Welcome to Part two of “Why We Need Genetic Research”! If you did not read the last installment of this series, we looked into Gregor Mendel and how the history of researching genetics was born. You can read that post here. Today, we will be discussing why genetic research is important. Overall, the research of genetics is tricky because of how genes are known to mutate, code abnormally, and inherit traits that they may not even express. While in the past, this research was focused on figuring out how genes worked, it is now studied for better human health.
The amount of genetic based diseases is the cause for most of the genetic research done today. As mentioned in a research paper, “The scientists understand how the genes function and how they affect human health, however, the diseases that are triggered by genetic factors do not always function ‘by the rule'”(Life Knowledge Park). There are a countless number of conditions that run in families or occur individually. “People with certain genes are at increased risk of conditions associated with those particular genes” (Life Knowledge Park). It is important for researchers to figure out what genes put you at a higher risk for developing something.
In the case of chronic illnesses, genetic research has proved to be quite important as well. Take the conditions Postural Orthostatic Tachycardia Syndrome (POTS), Ehlers-Danlos Syndrome (EDS), and Mast Cell Activation Syndrome (MCAS). It was found out very recently, in fact, that they are all connected by one gene mutation called TPSAB1. This is a very important find considering it takes an average time of 10 years for someone to be diagnosed with EDS. The study proved to beneficial to me, since I was diagnosed with POTS first, it was easier for a geneticist to diagnose me with EDS. Also having allergy issues, my endocrinologist, who coincidentally also has EDS, diagnosed me with a mild form of MCAS, even though my test came back negative.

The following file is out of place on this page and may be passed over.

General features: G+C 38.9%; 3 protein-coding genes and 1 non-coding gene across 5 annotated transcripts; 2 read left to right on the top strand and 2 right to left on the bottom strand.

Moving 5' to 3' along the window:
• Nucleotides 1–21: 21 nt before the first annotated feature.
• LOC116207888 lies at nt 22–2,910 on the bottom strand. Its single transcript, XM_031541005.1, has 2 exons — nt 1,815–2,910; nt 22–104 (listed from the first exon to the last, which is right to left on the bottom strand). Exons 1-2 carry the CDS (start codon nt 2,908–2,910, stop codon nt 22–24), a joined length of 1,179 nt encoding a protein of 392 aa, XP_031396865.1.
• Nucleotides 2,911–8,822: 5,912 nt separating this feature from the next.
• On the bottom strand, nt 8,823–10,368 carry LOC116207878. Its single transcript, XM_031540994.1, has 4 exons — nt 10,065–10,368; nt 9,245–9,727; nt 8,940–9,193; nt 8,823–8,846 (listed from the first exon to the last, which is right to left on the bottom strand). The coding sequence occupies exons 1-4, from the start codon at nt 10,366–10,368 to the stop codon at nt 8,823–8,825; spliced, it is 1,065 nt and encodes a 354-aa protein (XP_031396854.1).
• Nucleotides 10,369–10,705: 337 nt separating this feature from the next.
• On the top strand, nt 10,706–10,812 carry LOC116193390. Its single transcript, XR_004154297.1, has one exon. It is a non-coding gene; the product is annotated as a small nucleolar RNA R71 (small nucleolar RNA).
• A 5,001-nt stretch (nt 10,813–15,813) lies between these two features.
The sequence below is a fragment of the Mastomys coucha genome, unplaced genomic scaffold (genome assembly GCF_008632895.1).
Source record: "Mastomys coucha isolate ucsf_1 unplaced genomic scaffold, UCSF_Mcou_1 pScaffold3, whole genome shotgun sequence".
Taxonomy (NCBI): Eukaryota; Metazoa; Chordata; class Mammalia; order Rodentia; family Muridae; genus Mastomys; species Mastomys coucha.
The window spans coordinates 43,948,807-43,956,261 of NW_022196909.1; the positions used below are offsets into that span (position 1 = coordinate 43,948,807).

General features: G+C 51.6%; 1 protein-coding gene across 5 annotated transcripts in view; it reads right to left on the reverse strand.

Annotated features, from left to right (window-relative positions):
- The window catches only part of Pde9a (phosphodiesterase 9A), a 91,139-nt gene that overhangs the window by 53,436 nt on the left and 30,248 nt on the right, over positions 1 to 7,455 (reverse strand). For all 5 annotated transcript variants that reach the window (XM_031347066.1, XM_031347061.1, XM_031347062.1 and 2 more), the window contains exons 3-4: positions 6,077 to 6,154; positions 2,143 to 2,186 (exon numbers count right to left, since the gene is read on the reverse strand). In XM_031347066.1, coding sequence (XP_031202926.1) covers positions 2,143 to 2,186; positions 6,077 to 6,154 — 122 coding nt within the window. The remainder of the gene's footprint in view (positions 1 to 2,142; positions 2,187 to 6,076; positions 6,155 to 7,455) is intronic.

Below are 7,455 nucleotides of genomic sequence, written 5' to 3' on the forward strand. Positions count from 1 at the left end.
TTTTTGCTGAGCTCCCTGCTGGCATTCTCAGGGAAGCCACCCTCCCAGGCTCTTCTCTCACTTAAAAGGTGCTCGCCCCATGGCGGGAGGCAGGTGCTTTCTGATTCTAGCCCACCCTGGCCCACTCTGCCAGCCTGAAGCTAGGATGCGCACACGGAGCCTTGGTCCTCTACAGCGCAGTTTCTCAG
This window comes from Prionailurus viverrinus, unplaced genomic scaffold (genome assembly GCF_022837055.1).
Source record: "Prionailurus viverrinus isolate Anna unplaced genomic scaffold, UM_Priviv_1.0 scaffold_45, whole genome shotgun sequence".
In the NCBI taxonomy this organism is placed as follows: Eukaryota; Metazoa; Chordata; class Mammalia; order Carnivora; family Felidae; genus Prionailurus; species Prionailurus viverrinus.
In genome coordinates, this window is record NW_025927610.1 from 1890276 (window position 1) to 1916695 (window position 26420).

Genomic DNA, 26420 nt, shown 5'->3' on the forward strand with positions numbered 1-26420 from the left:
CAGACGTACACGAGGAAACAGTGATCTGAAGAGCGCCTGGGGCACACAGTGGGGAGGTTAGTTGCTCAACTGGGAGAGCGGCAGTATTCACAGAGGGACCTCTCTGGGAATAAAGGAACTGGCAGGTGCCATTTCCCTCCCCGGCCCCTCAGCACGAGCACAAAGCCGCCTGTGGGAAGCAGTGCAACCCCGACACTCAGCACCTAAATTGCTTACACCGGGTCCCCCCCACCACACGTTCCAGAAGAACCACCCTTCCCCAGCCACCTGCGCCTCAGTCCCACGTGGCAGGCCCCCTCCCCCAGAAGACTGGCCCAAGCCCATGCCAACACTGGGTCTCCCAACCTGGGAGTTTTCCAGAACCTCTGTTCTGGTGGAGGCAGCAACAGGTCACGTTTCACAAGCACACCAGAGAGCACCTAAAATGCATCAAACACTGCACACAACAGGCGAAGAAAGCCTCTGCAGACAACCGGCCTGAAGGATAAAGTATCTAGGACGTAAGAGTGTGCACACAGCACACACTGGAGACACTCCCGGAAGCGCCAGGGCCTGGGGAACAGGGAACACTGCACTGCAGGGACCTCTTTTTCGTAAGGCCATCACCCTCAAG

Continued genetic research is helping to improve treatment protocols for people across the board. If a scientist knows specifically which gene is causing a disease, they then have the stepping stool to treat or further research it. For instance, I needed genetic testing done after going through every specialty of medicine possible. The results showed that I had Erythromelalgia. This was causing my burning pain and fortunately there is medicine available to help it! My pain from that specific condition is much better today on the medicine, than it has ever been.
Genetic research is vital to improving our health. With chronic conditions on the rise, there is a much higher need for this type of science than ever before in history. Considering that we could only sequence DNA since the 1970’s and that the Human Genome Project was 90% completed in 2001, we have come a very long way since. This form of science is frustrating, confusing, and can take a long time. However, I’m proud to be one of the recipients of the progress we have made so far.
Thank you for reading part two to “Why We Need Genetic Research”. In the next segment, we will be talking about what the current applications of genetic research are. What are your thoughts on today’s article? Have you benefited from genetic research? Subscribe for more great content and I’ll see you next time, my Un-imaginables!
“A Brief History of the Human Genome Project.” National Human Genome Research Institute (NHGRI), http://www.genome.gov/12011239/a-brief-history-of-the-human-genome-project/.
Coila, Bridget. “The Importance of Studying Human DNA Genetics.” Sciencing, 2 Mar. 2019, sciencing.com/importance-studying-human-dna-genetics-2334.html.
“Life Knowledge Park.” Importance of Genetic Research for Human Health and Disease Treatment, lifeknowledgepark.org.uk/.
“One Gene Mutation Links Three Mysterious, Debilitating Diseases.” Mental Floss, 17 Oct. 2016, mentalfloss.com/article/87506/one-gene-mutation-links-three-mysterious-debilitating-diseases.
Original image by Arek Socha on Pixabay